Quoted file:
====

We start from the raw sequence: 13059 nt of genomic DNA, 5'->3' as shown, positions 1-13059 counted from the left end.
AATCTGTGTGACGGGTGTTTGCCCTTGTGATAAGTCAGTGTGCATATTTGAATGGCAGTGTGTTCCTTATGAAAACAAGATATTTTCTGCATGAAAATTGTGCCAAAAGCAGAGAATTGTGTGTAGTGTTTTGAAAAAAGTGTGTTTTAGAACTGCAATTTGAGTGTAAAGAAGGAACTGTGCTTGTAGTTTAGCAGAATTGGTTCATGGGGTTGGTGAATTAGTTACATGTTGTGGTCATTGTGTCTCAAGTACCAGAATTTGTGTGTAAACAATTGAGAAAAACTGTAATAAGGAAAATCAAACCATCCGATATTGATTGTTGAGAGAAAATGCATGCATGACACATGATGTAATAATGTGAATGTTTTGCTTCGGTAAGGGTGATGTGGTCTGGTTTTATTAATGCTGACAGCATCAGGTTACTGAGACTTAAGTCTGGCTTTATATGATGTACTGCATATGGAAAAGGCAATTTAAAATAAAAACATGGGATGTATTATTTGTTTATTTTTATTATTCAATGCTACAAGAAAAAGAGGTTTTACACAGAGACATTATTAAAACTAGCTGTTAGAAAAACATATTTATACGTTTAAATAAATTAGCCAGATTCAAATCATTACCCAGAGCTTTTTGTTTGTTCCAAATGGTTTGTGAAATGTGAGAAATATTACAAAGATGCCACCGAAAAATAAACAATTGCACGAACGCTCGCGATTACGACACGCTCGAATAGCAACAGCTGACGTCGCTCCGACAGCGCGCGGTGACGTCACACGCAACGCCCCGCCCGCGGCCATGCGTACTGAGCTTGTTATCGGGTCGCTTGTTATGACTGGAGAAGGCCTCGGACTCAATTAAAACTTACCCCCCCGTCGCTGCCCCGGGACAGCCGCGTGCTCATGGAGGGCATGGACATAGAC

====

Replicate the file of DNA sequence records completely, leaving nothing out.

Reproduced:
We start from the raw sequence: 13059 nt of genomic DNA, 5'->3' as shown, positions 1-13059 counted from the left end.
AATCTGTGTGACGGGTGTTTGCCCTTGTGATAAGTCAGTGTGCATATTTGAATGGCAGTGTGTTCCTTATGAAAACAAGATATTTTCTGCATGAAAATTGTGCCAAAAGCAGAGAATTGTGTGTAGTGTTTTGAAAAAAGTGTGTTTTAGAACTGCAATTTGAGTGTAAAGAAGGAACTGTGCTTGTAGTTTAGCAGAATTGGTTCATGGGGTTGGTGAATTAGTTACATGTTGTGGTCATTGTGTCTCAAGTACCAGAATTTGTGTGTAAACAATTGAGAAAAACTGTAATAAGGAAAATCAAACCATCCGATATTGATTGTTGAGAGAAAATGCATGCATGACACATGATGTAATAATGTGAATGTTTTGCTTCGGTAAGGGTGATGTGGTCTGGTTTTATTAATGCTGACAGCATCAGGTTACTGAGACTTAAGTCTGGCTTTATATGATGTACTGCATATGGAAAAGGCAATTTAAAATAAAAACATGGGATGTATTATTTGTTTATTTTTATTATTCAATGCTACAAGAAAAAGAGGTTTTACACAGAGACATTATTAAAACTAGCTGTTAGAAAAACATATTTATACGTTTAAATAAATTAGCCAGATTCAAATCATTACCCAGAGCTTTTTGTTTGTTCCAAATGGTTTGTGAAATGTGAGAAATATTACAAAGATGCCACCGAAAAATAAACAATTGCACGAACGCTCGCGATTACGACACGCTCGAATAGCAACAGCTGACGTCGCTCCGACAGCGCGCGGTGACGTCACACGCAACGCCCCGCCCGCGGCCATGCGTACTGAGCTTGTTATCGGGTCGCTTGTTATGACTGGAGAAGGCCTCGGACTCAATTAAAACTTACCCCCCCGTCGCTGCCCCGGGACAGCCGCGTGCTCATGGAGGGCATGGACATAGAC